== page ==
So let’s talk about me.

I think I’m a classy, educated, conscious person.

But I can be crass, vulgar and absurd.

I can drop it like it’s hot, I can make it clap. I can drink grown men under the table. I love whiskey. I love hip hop and can recite the nastiest lyrics by Lil Kim at the top of my lungs. Ghostface Killah is my favorite member of the Wu Tang Clan. In the privacy of my home, or on a beach, I love booty shorts. I own a pair of Timberland boots, and I have a few wifebeaters I wear with no bra around my house, left behind from old lovers. That part of myself is just as real as the part that loves PBS, books, documentaries and arguing about politics.

I was just listening to an amazing podcast out of Stanford University, led by the amazing Joan Morgan, about black women, sexuality, hip hop and how we are viewed and how black women really aren’t free sexually. It’s called “Pleasure Principle.” It’s on itunes for free. An enlightening hour of awesome. So serious. We were sexual objects in slavery, and because of our African roots and the shape of our bodies, we were seen as exotic, but we were also seen as primitive. The thought was we’d do any and everything sexually and that it was ok because hey, we were made that way. We would be the yang to the elevated, pure, white woman’s yin.

Unfortunately, music videos or reality t.v. do not help the cause in terms of changing the sexual reputation of women of color. And a lot of young women don’t have the historical context to stop themselves from the allure of money and fame and attention from rich athletes or music stars to just not participate in these types of activities. Some of them argue they are sexually liberated. And wield this public display and the ability to profit off of it as sexual power.

Meanwhile, on the flip side, to make up for all of that, a number of black women have been told to cover up even more, to be more sexually conservative because of the influence of religion and to be “good girls.” I know I was one of them.

We have all of these clashing views to tip-toe in between and meanwhile, as the lovely scholars pointed out in the podcast, while the music demeans us, we still feel compelled to dance to it, to sing along to it. There is a pleasure in it. The question is should we be ashamed of our bodies? The way we move our bodies? All of that.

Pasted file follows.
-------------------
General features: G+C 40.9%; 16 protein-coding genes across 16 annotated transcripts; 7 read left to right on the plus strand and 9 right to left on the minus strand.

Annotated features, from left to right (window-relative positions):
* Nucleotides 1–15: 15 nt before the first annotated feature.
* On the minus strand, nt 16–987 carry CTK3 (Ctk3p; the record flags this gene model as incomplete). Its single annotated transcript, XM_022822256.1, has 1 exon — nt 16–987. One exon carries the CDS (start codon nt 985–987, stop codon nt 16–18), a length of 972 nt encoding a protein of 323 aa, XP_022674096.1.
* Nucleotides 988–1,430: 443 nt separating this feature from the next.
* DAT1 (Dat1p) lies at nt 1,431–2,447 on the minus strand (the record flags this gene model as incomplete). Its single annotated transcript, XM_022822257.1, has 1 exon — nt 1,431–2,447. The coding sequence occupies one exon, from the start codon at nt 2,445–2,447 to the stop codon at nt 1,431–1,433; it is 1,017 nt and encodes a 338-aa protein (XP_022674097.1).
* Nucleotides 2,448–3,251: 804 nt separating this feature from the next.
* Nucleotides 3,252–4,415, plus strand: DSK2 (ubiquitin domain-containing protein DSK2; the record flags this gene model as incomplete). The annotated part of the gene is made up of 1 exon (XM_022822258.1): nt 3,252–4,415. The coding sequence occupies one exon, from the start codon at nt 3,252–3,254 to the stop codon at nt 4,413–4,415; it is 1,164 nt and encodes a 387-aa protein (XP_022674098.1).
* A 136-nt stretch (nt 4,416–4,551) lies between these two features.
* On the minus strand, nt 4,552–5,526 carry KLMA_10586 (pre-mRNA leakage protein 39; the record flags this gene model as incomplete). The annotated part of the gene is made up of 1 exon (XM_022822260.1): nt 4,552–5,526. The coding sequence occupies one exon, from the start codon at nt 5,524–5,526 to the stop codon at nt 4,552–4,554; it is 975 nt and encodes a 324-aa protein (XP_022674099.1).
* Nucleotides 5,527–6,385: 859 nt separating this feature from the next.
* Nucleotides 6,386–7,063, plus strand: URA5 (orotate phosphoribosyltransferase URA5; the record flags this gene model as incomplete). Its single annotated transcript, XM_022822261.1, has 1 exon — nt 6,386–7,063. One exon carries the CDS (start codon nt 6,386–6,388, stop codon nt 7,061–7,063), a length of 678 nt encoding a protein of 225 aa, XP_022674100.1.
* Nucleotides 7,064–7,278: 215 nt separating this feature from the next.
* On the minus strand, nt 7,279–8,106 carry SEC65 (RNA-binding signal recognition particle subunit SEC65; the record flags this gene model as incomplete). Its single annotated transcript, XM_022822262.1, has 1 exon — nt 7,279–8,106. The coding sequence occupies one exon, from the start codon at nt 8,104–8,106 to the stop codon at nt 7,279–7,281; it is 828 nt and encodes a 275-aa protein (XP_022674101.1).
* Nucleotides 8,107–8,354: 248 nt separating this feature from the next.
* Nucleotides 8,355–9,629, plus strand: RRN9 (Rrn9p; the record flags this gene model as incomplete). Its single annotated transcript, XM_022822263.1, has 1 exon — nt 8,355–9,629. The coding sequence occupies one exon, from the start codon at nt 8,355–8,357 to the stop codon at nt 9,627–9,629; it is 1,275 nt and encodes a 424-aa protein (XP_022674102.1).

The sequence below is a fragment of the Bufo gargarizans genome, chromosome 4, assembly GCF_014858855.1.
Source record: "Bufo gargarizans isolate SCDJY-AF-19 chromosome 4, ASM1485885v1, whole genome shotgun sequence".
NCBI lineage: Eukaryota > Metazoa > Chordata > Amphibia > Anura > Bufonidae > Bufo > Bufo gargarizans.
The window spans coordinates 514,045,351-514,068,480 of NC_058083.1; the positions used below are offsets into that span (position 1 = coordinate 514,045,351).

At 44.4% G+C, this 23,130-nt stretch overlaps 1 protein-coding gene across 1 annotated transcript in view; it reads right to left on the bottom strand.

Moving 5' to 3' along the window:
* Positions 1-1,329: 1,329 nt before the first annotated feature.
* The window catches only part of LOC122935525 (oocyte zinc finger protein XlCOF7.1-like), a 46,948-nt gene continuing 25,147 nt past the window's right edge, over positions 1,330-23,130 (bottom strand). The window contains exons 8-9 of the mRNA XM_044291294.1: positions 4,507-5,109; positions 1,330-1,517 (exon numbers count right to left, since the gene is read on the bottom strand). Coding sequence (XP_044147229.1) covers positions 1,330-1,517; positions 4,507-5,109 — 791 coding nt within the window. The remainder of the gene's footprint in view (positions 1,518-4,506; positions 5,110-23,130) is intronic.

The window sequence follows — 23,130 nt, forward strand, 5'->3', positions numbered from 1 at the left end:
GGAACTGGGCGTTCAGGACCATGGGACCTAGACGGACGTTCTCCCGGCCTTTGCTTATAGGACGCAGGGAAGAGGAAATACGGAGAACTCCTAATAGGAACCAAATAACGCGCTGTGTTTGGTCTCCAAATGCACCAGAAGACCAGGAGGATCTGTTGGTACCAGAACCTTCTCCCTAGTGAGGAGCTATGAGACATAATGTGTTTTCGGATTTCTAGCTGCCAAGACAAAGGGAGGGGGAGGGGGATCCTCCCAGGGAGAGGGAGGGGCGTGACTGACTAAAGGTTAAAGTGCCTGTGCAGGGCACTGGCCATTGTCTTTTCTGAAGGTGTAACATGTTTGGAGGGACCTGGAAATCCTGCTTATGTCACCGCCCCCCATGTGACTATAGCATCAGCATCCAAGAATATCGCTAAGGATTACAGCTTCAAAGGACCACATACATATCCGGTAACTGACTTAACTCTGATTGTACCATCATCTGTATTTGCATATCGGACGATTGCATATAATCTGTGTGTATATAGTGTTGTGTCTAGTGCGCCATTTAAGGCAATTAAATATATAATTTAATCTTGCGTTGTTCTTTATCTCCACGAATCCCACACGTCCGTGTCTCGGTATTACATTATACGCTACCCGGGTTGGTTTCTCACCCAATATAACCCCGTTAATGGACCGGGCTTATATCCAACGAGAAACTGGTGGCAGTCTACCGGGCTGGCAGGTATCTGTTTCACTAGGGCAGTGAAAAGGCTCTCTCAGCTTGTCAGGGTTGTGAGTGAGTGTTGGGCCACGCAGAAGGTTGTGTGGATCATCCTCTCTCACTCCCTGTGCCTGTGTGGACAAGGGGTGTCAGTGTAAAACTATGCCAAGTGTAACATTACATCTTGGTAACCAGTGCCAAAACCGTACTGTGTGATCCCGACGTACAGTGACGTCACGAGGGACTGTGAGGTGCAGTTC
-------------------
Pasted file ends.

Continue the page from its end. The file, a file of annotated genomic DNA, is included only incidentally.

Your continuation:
So which woman is truly free? That’s the question modern feminists are asking. It’s a great question and one that is worth deep discussion.

I’m not saying Beyonce is the latest and greatest black feminist. She is an artist, she is a grown woman and has the right to experiment with her art, but she is also a role model to a lot of people. If you’ve ever gone to one of her shows, you see a cross-section of ages and races. In my opinion, she’s allowed to have a ratchet side, however she has to be responsible. So maybe she should leave her ratchet side at home and in a safe, non-judgemental place among her closest friends.

That’s what me and all of my well-educated, proper girlfriends do…

Livin La Vida Beyonce

I’ve got to hand it to this chick.

She keeps folks wanting more and when she gives it, she doesn’t disappoint, but still manages to do it on her own terms.

Folks have been itching for a glimpse into Mrs. Carter’s personal life for several years now, and finally she gives us a taste…well sort of.

I probably viewed at least 40 pics on her new tumblr site, that according to other blogs I’ve read was a collection of photos to celebrate her 4th wedding anniversary to Jay-Z. But I’ve just seen mostly photos of Queen Bey.

They were all fabulous. Even the ones where she was wearing little or no makeup (thank you for keeping it real).

Even the random non-Bey photos of things like flowers or a tree branch that formed the lowercase letter b, or hers and jay’s initials written in the sand from some awesome locale were cool in my opinion.

This was the one time, I kind of felt like I got an insight into Beyoncé’s quirkiness and humanness. I’d totally stop and take a photo of an L shaped vine in a heartbeat. I particularly enjoyed the photos she took with her sister Solange. I just saw my sister (and nephew) this weekend, and I didn’t take any photos with her! Shame on me.

I dig this tumblr page not because Beyoncé is all fabulous and having experiences I will never have (Jealous much? Kind of.), but I dig it because it tells me we all can live our versions of la vida Beyoncé, if like her, we take in every moment.

Like for real.